I'm afraid I would say it's not deductable, as the customer's location would be considered your work site. On the other hand, if you have a home office (as defined in the tax law; a room or marked section of a room which is used solely for business), there is some precedent for transporation between your (home) office and the customer being deductable.
I'm sorry I can't be of more help, but this is an active dispute in the courts, with some ruling one way, and some the other, in similar situations.
I can understand that opinion. Unfortunately, as I see it, the next step up would be actual legal advice, which would be a lot more than $30.
If you have any more specific questions on the issue, I'll be happy to answer those.
I am adding a bit of extra information to what the other expert gave you. There is no need to accept again. You have already paid. IN our environment part of the value is that you have more than one expert reveiwing responses.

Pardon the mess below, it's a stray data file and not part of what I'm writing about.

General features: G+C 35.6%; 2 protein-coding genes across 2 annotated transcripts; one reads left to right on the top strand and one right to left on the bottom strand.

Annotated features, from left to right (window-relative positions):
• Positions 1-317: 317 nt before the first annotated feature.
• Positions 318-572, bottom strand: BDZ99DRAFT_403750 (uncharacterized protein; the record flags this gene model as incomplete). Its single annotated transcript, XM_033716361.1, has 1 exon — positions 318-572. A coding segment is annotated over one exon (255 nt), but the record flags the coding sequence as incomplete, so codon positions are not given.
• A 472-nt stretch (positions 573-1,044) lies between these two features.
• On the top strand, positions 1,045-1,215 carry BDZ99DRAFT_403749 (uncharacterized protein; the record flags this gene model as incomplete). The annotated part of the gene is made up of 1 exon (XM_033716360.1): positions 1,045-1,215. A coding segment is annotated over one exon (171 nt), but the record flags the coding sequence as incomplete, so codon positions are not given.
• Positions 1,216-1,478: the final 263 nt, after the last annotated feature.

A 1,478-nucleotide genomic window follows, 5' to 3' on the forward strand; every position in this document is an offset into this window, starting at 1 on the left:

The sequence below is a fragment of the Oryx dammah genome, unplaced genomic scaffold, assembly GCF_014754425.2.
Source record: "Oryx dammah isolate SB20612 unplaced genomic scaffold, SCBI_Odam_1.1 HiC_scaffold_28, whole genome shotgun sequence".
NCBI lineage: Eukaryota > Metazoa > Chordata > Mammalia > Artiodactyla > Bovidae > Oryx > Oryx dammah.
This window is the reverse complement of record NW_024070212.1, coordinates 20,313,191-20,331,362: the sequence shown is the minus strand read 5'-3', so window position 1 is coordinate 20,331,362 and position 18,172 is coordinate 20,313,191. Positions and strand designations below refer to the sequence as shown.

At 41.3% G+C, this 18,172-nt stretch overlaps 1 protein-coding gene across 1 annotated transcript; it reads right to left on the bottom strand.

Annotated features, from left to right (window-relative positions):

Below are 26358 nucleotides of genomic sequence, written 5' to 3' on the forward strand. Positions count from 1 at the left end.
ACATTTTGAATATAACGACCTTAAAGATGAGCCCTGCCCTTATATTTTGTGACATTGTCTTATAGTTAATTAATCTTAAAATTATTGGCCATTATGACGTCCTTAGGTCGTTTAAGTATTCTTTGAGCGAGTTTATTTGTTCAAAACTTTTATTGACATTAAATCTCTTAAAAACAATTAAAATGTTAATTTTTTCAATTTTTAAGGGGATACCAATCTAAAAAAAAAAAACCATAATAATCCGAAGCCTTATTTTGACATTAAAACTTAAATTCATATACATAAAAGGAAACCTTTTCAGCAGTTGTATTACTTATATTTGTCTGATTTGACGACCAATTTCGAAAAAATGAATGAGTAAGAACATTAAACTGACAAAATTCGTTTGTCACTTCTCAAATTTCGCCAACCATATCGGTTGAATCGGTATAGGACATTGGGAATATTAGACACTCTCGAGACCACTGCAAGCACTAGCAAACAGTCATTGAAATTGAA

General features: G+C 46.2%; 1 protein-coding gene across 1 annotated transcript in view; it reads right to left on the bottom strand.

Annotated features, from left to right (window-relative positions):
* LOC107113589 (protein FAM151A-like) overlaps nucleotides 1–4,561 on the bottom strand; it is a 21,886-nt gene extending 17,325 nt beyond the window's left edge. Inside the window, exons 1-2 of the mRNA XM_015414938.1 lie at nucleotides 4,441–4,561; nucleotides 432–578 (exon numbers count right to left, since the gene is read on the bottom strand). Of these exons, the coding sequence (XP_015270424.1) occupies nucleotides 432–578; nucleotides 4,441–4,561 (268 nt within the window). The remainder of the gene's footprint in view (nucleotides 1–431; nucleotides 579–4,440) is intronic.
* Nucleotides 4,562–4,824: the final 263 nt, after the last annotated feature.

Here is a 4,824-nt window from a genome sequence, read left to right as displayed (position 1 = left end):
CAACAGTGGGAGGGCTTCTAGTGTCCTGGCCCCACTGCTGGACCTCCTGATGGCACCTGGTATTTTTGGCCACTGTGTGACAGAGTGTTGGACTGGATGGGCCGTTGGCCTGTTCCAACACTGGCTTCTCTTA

Your expert responded correctly. But let me add, that if you normally see clients at your home office. That is the place where you see your clients, routinely, and now this one client asks you to come to the site, then it can be tax deductable.
The issue then for you is, that if you normally do the work over the net, then you do not get client visits at home.
other than that, you can not take the transportation from your home office to your first client's location as a deduction, as it is considered commuting.
The only other exception is if you are traveling outside your metropolitan area. The metropolitan area, when the tax home is your home, is considered to be in most instances 50 miles. However some have interpreted this as 75 miles. (longer than a 45 minute commute). But if you take this deduction you take it at your own risk of having to prove it to the auditor. THe IRS does not describe what that means.
Todays commuters are super commutes and commute 45 to 90 minutes to thier jobs.
So you say you are commuting from one town to another. If this is a commute outside your metropolitan area, you can infact deduct it.